Step 1: Container Chronicles Okay, let’s get down to business! You’ll need a few containers for your wormery. It can be a few plastic bins, wooden boxes, or even like me you could just start with an old a bathtub (we used an old glass shower door painted black for the lid on the bathtub). Just make sure whatever you use has a lid to keep your worms happy and safe. If you are using multiple boxes make sure they fit into each other and not stack as they’ll need to contact the layer beneath. This will make sense later. Make sure the Worm farm is kept in a shady cool spot, so it doesn’t overheat.
Step 2: Drainage Drama To prevent your wormery from turning into a soggy mess, we need to create proper drainage. Drill some small holes in the bottom of your container, ensuring that excess moisture can escape. Trust me, your worms don’t like to swim. Each layer should have small holes in the bottom. You can drill them and space them about 3 cms apart. Make sure you drill from the inside out to avoid creating a burr. The bottom layer must not have any hole in it though as this will collect your worm wee or tea. If your like, you can fit a tap into the bottom layer to help with drainage easily.
Step 3: Bedding Bonanza Time to create a cosy bedding layer for your worms. Shred some newspaper or cardboard into thin strips and dampen them slightly. Spread this layer at the bottom of your container, about 4 to 6 inches thick. It’s like giving your worms a soft and snuggly mattress.
Step 4: Welcome, Worms! Now comes the star of the show – your composting worms. Red wigglers (Eisenia fetida) and tiger worms (Eisenia andreii) are perfect for wormeries. We use Eisenia fetida, get your hands on a pound or two of these wiggly wonders and gently introduce them to their new home. Lay them on top of the bedding layer and let them explore. You can find them online used for fishing bait amongst other suppliers. Remember they won’t survive like earth worms as they don’t burrow into the soil as they are surface feeders and they will eat their weight in organic material a day potentially.
Step 5: The Feeding Frenzy Worms need to eat, too! Feed them a balanced diet of kitchen scraps like fruit and vegetable peels, coffee grounds, tea leaves, and crushed eggshells. But avoid meats, dairy products, oily foods, and acidic items like citrus. Bury the food scraps under the bedding and let the worms go to town! Ours particularly like corn …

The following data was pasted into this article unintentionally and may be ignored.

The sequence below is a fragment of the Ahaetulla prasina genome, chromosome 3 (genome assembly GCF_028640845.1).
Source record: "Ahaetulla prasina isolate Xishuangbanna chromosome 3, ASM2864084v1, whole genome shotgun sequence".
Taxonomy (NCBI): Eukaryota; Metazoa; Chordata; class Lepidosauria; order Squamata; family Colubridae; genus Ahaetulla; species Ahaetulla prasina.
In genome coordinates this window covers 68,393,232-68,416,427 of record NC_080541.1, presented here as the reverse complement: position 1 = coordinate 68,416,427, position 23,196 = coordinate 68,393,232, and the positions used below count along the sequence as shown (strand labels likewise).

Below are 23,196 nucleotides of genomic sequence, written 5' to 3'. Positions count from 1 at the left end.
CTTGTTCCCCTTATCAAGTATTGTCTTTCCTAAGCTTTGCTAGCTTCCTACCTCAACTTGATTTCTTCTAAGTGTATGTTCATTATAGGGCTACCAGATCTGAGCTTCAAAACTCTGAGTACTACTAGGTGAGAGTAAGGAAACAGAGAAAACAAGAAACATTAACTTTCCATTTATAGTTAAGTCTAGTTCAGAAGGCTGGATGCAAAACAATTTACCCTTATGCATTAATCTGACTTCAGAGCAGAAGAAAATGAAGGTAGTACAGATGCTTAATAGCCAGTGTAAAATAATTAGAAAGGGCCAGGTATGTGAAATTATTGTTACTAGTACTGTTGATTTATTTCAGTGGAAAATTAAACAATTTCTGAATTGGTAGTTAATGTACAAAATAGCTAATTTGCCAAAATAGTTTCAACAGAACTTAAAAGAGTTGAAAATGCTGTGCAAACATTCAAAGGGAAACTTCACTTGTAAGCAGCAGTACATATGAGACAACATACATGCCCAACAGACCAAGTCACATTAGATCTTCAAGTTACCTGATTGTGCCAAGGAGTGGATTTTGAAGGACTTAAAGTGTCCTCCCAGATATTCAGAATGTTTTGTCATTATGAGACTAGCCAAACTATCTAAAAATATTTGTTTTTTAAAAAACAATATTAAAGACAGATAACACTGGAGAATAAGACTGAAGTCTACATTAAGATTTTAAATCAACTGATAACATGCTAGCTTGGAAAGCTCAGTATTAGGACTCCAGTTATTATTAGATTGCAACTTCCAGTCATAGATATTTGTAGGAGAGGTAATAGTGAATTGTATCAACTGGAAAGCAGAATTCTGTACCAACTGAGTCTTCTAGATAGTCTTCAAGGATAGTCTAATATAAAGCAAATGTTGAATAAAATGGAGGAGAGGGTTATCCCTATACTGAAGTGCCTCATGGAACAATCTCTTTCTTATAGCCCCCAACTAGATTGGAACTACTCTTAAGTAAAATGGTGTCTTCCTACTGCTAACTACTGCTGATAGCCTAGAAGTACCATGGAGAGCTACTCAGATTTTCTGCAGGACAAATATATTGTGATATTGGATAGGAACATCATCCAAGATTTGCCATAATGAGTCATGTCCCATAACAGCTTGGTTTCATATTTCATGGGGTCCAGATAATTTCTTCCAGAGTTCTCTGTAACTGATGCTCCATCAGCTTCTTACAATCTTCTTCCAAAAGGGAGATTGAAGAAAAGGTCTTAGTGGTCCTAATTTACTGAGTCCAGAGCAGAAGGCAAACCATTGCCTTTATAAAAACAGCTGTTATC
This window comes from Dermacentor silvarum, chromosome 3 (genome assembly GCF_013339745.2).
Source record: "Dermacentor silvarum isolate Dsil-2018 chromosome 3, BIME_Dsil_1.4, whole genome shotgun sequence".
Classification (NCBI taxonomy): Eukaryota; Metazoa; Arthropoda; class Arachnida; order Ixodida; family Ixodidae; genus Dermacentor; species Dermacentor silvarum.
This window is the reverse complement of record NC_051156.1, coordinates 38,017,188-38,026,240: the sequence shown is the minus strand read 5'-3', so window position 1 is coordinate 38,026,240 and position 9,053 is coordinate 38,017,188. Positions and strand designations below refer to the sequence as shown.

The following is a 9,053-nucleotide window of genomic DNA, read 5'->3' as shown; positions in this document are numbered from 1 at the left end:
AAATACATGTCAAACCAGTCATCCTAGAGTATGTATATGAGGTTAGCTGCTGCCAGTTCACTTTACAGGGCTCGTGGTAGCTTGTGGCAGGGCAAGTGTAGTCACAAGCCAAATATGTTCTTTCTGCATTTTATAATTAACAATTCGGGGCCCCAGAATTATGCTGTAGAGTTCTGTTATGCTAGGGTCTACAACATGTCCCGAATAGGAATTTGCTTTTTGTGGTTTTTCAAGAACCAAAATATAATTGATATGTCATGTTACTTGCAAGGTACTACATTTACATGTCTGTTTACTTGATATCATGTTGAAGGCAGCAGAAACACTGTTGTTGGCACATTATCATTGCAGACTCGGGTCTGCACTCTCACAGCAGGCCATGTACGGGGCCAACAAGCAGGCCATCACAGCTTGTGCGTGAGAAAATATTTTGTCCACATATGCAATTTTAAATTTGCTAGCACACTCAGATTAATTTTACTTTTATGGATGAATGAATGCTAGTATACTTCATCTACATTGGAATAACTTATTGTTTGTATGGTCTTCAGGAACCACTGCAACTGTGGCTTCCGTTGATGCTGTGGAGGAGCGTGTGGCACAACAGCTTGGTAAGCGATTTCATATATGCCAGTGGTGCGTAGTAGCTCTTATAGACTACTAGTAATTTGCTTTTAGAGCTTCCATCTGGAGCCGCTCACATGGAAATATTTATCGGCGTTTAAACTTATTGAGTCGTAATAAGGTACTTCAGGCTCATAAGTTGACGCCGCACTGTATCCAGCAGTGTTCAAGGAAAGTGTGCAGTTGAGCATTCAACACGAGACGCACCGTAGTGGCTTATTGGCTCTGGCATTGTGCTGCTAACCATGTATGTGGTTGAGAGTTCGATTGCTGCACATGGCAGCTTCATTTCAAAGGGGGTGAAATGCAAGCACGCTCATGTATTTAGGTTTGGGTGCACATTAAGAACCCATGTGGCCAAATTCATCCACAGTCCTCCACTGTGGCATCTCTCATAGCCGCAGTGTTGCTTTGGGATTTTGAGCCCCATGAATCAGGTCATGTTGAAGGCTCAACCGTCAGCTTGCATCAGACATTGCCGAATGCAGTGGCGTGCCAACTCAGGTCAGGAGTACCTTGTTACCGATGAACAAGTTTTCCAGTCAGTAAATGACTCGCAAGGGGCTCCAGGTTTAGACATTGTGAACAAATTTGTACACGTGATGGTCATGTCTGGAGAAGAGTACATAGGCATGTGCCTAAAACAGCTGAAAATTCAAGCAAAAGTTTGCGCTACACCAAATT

Step 6: Moisture Matters Keep an eye on the moisture levels in your wormery. It should be moist but not waterlogged. If it feels too dry, add a bit of water. If it’s too wet, add some dry bedding material. Remember, worms like a comfortable, damp environment.
Step 7: Patience, Grasshopper Sit back and relax as your worms work their magic. They’ll munch away on the organic matter, transforming it into glorious compost. Be patient and allow them time to do their thing. In a few months, you’ll have a batch of nutrient-rich worm castings ready to use.
Step 8: Keep on Keeping on. If you are using a multiple stacking system, you can place the next layer once one is filled (The one sitting over the moisture capture bucket that is … your bottom container should always catch the water for draining otherwise they’ll get too wet). And simply place the scraps into this new layer …. the worms will move towards the food source and start to inhabit the next layer.
Step 9: Harvesting. The worm tea (correctly called worm casting leachate) is straight forward you just need to drain it from the tap. The worm castings or vermicast can be gathered by removing the layer that’s filled and sifting it with a sieve to remove the vermicast but keep the worms and place them back into the wormery once you’re done. Then all you need to do is continue the cycle.
If you need a visual how to with this, I’d suggest this tutorial on youtube
Congratulations, my fellow worm devotees! By embracing the wiggly wonders of a wormery, you’re not only managing waste sustainably but also enriching your garden and promoting a healthy ecosystem. I hope this short guide helps you feel equipped to build your very own wormery and witness nature’s incredible recycling process first hand. I find there is something of the sacred and animate in this process as well – the cycle of life and all that it represents. So, gather your materials, give those worms a warm welcome, and embark on a journey of organic gardening and environmental stewardship. You can soon call yourself the sovereign of worms – Happy composting!
There are some really great instructions here if you want to read more